If you’re not familiar with the name Henry Diltz, you’ll almost certainly be familiar with his work. One of the most revered music photographers in music for over 50 years, he has captured a vast catalogue of iconic shots of some rock’s most enduring figures. The Eagles, Joni Mitchell, Crosby, Stills & Nash, Wings, Neil Young, Rolling Stones, The Doors, The Monkees and Jimi Hendrix are just some of the artists he has worked with down the years. Headliner recently caught up with the master photographer at the NAMM show in Anaheim California to reflect on his career to date and the art of capturing the perfect shot…
Thanks very much for joining us Henry, how does it feel to be back at the NAMM Show?
It’s nice. It’s great to see everybody and catch up with some old friends.
How did you fall into the world of rock photography?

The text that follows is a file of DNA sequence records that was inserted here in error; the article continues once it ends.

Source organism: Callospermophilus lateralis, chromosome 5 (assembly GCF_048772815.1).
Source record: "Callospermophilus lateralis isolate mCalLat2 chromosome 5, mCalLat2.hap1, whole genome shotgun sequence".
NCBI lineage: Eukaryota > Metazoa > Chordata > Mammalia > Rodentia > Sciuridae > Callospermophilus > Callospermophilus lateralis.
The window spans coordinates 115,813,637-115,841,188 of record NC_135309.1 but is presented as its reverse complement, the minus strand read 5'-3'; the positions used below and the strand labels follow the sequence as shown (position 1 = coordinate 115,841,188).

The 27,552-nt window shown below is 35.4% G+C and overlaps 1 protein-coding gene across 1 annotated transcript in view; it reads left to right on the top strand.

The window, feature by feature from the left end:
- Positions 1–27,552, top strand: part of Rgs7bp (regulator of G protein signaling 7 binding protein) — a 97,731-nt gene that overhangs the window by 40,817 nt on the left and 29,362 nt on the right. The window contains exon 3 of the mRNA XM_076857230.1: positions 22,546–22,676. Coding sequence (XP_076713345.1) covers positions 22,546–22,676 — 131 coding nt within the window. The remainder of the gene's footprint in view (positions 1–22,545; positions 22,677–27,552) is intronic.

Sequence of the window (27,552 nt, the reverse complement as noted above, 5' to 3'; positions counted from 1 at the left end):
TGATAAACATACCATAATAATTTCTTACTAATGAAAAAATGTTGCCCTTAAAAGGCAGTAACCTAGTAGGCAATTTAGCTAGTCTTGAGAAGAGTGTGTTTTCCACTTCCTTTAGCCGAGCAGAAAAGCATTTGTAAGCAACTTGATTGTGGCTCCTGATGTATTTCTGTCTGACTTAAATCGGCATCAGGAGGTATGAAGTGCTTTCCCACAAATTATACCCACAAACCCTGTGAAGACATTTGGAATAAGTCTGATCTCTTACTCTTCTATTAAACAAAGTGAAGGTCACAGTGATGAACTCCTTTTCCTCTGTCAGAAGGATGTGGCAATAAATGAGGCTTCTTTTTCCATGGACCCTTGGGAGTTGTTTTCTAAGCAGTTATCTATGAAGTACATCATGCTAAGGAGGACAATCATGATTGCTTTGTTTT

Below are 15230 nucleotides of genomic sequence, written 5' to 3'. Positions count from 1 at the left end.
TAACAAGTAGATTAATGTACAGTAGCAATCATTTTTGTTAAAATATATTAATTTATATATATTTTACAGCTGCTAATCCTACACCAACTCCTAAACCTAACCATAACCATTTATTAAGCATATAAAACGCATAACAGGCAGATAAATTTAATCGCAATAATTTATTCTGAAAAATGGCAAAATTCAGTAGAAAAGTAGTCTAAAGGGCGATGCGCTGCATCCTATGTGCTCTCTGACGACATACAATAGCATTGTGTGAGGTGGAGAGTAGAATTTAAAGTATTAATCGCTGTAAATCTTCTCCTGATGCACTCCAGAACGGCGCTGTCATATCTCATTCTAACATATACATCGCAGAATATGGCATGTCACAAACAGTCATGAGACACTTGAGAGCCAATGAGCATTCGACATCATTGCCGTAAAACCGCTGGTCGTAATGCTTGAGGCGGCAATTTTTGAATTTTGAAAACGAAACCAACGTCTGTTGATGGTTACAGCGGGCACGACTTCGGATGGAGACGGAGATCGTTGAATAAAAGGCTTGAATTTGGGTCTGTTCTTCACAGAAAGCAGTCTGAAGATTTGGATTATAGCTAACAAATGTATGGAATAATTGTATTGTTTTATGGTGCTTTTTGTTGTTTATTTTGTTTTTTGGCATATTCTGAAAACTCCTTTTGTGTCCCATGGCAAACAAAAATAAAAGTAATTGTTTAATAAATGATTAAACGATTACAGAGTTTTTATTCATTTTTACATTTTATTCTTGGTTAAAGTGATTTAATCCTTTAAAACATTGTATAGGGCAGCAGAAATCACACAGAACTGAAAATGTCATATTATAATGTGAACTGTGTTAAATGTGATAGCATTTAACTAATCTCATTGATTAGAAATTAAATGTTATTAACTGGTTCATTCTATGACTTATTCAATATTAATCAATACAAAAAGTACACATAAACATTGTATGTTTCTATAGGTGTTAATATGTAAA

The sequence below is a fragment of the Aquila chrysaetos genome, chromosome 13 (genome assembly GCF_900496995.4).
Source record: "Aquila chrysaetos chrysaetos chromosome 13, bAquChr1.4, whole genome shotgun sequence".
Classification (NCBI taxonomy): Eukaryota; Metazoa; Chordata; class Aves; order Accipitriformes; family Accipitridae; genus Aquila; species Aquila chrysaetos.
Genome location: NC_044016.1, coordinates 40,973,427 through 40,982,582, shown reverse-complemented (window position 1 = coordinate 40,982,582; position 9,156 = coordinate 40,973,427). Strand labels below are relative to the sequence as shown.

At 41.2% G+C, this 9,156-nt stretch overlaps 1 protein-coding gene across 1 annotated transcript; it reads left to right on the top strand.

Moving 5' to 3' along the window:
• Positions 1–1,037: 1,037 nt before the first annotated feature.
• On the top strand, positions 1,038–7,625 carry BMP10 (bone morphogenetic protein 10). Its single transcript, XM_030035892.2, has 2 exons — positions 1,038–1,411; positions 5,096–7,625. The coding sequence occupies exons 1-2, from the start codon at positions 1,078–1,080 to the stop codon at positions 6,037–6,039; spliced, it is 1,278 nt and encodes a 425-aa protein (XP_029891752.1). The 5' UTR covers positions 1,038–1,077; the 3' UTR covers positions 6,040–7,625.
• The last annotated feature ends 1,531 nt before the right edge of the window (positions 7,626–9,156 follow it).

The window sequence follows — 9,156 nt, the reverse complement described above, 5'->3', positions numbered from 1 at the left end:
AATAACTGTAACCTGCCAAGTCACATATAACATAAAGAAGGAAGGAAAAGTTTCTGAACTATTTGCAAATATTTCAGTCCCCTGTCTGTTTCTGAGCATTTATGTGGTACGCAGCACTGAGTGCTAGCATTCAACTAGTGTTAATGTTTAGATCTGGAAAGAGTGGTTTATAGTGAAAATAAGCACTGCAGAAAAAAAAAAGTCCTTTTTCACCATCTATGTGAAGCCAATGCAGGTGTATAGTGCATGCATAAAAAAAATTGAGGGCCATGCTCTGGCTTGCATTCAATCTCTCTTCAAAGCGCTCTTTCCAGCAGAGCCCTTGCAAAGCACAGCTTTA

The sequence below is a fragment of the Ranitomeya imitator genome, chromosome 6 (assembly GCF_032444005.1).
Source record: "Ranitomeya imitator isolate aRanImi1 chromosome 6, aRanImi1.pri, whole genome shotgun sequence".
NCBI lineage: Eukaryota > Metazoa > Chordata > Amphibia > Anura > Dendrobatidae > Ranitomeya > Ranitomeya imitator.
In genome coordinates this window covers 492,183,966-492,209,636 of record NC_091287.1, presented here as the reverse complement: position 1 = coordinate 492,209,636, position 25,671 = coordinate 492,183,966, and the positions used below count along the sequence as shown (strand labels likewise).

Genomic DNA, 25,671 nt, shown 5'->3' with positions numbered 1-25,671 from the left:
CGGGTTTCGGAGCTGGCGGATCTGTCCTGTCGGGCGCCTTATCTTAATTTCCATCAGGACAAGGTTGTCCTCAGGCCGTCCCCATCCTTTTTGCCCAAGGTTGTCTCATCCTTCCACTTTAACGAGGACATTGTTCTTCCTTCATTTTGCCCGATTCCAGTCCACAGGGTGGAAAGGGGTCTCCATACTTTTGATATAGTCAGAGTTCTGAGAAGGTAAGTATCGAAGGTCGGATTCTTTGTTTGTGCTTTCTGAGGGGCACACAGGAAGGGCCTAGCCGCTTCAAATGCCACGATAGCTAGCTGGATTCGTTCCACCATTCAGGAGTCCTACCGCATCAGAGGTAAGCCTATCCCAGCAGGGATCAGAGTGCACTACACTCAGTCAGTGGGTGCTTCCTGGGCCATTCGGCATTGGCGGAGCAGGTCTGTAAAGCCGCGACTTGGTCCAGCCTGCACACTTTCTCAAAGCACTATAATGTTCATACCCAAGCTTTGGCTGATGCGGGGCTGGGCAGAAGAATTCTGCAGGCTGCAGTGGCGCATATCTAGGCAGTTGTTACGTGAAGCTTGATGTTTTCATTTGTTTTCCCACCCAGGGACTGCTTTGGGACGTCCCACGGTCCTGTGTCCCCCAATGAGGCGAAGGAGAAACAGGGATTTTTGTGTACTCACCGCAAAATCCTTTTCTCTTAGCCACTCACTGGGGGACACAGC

It was a lucky accident. I was a folk musician touring with a group called The Modern Folk Quartet, which was a four-part harmony group, and we spent several years travelling back and forth across the country. In doing that, I met so many other folk musicians. Then, when The Beatles played Ed Sullivan, all the folk groups went electric and became folk rock. So, you had the likes of Buffalo Springfield and The Byrds starting to pick up and they were all friends of mine from the folk days. Then I accidentally picked up a camera on tour one day for no real reason and I started photographing my friends, and later when I saw the pictures I thought, ‘I can do this, I should take more’. Really it was just entertaining my friends with slideshows in the evening, I had so much fun and I lived in Laurel Canyon, which is where all the musicians and actors in LA lived. I was just taking pictures of all my friends and they started using those pictures for publicity shots and things like that.